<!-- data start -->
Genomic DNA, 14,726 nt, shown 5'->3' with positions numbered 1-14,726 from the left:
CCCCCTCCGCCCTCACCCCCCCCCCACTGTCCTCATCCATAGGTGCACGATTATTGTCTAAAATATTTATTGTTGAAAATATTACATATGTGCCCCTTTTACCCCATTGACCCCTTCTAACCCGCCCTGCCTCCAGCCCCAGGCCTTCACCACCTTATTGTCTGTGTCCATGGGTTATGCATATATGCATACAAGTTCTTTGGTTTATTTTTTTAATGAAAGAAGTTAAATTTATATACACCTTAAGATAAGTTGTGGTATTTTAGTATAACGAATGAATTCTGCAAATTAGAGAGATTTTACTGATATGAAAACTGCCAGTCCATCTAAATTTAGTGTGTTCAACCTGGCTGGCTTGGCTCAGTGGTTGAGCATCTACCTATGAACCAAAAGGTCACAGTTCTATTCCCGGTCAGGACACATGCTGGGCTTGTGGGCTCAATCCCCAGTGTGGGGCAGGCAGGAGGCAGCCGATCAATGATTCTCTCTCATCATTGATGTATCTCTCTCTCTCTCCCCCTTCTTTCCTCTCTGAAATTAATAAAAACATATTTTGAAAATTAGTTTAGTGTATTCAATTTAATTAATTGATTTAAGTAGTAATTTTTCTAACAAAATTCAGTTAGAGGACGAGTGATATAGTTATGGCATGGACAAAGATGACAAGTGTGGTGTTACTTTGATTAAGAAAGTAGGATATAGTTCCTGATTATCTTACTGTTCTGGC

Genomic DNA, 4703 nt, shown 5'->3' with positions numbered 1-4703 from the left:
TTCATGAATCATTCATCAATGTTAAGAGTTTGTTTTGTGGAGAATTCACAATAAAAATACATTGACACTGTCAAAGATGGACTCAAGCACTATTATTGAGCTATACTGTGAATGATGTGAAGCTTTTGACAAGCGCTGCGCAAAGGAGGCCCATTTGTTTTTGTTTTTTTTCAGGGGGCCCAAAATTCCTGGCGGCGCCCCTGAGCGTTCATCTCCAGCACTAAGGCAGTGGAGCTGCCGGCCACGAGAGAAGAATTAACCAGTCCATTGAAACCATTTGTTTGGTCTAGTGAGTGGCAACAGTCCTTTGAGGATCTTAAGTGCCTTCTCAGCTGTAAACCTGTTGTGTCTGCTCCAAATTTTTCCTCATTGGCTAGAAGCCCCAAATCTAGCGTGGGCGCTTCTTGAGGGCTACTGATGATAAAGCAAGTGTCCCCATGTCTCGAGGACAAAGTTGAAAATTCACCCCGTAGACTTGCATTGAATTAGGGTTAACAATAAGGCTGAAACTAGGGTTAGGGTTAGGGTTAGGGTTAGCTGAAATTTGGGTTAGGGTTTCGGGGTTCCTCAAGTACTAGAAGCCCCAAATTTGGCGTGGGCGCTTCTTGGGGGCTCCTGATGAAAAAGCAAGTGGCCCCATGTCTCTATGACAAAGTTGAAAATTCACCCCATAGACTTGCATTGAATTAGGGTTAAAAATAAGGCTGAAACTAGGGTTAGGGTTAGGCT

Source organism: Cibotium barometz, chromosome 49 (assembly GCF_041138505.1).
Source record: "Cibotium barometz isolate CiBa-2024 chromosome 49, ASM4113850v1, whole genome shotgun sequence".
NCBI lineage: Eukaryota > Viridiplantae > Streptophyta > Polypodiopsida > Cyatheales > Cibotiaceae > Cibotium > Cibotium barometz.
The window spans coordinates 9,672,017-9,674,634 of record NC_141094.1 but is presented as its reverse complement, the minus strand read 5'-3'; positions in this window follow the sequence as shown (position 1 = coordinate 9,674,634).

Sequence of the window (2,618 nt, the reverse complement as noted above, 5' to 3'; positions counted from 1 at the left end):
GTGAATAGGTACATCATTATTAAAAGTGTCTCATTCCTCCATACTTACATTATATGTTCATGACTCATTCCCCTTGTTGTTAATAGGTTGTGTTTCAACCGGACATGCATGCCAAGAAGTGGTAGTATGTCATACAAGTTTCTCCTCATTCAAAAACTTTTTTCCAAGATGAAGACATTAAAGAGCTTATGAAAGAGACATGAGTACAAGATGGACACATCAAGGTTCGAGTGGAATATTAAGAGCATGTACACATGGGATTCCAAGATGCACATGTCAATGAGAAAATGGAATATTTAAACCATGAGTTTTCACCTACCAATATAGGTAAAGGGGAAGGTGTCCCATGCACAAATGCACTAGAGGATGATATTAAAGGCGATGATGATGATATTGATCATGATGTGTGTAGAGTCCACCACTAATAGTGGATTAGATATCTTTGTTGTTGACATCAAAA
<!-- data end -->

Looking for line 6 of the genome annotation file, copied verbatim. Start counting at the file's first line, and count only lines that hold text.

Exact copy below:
Source record: "Cibotium barometz isolate CiBa-2024 chromosome 49, ASM4113850v1, whole genome shotgun sequence".